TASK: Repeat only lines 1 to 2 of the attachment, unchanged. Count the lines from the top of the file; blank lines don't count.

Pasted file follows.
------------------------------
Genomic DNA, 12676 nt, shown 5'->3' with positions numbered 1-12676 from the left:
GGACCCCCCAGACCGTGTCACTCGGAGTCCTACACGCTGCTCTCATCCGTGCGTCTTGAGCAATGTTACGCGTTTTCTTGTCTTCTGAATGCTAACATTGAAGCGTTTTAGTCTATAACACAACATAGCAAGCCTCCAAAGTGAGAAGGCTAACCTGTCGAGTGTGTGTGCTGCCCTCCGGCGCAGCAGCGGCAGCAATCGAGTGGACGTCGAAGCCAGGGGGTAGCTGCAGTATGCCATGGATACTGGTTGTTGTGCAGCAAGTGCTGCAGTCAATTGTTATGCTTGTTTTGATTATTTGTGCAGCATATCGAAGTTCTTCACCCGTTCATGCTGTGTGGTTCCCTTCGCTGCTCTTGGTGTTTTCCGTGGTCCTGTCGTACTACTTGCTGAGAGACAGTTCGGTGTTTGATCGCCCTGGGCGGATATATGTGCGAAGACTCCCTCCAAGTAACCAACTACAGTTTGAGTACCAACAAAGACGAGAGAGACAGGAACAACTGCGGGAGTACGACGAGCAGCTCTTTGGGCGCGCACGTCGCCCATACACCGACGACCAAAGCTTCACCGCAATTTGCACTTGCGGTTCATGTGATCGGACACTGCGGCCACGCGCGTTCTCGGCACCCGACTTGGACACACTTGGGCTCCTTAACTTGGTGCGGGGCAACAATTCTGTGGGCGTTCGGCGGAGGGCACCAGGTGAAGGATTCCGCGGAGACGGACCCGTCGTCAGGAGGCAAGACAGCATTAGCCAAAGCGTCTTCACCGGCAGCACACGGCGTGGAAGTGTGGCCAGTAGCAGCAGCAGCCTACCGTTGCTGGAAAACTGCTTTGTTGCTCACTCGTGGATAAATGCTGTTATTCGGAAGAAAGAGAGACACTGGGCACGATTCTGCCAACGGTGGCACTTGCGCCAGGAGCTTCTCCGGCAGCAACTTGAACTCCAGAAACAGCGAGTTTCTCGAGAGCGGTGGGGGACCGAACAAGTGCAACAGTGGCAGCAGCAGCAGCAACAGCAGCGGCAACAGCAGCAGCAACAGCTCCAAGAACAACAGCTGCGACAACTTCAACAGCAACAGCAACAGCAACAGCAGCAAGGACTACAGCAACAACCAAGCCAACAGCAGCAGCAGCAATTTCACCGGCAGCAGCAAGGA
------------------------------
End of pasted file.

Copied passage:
Genomic DNA, 12676 nt, shown 5'->3' with positions numbered 1-12676 from the left:
GGACCCCCCAGACCGTGTCACTCGGAGTCCTACACGCTGCTCTCATCCGTGCGTCTTGAGCAATGTTACGCGTTTTCTTGTCTTCTGAATGCTAACATTGAAGCGTTTTAGTCTATAACACAACATAGCAAGCCTCCAAAGTGAGAAGGCTAACCTGTCGAGTGTGTGTGCTGCCCTCCGGCGCAGCAGCGGCAGCAATCGAGTGGACGTCGAAGCCAGGGGGTAGCTGCAGTATGCCATGGATACTGGTTGTTGTGCAGCAAGTGCTGCAGTCAATTGTTATGCTTGTTTTGATTATTTGTGCAGCATATCGAAGTTCTTCACCCGTTCATGCTGTGTGGTTCCCTTCGCTGCTCTTGGTGTTTTCCGTGGTCCTGTCGTACTACTTGCTGAGAGACAGTTCGGTGTTTGATCGCCCTGGGCGGATATATGTGCGAAGACTCCCTCCAAGTAACCAACTACAGTTTGAGTACCAACAAAGACGAGAGAGACAGGAACAACTGCGGGAGTACGACGAGCAGCTCTTTGGGCGCGCACGTCGCCCATACACCGACGACCAAAGCTTCACCGCAATTTGCACTTGCGGTTCATGTGATCGGACACTGCGGCCACGCGCGTTCTCGGCACCCGACTTGGACACACTTGGGCTCCTTAACTTGGTGCGGGGCAACAATTCTGTGGGCGTTCGGCGGAGGGCACCAGGTGAAGGATTCCGCGGAGACGGACCCGTCGTCAGGAGGCAAGACAGCATTAGCCAAAGCGTCTTCACCGGCAGCACACGGCGTGGAAGTGTGGCCAGTAGCAGCAGCAGCCTACCGTTGCTGGAAAACTGCTTTGTTGCTCACTCGTGGATAAATGCTGTTATTCGGAAGAAAGAGAGACACTGGGCACGATTCTGCCAACGGTGGCACTTGCGCCAGGAGCTTCTCCGGCAGCAACTTGAACTCCAGAAACAGCGAGTTTCTCGAGAGCGGTGGGGGACCGAACAAGTGCAACAGTGGCAGCAGCAGCAGCAACAGCAGCGGCAACAGCAGCAGCAACAGCTCCAAGAACAACAGCTGCGACAACTTCAACAGCAACAGCAACAGCAACAGCAGCAAGGACTACAGCAACAACCAAGCCAACAGCAGCAGCAGCAATTTCACCGGCAGCAGCAAGGA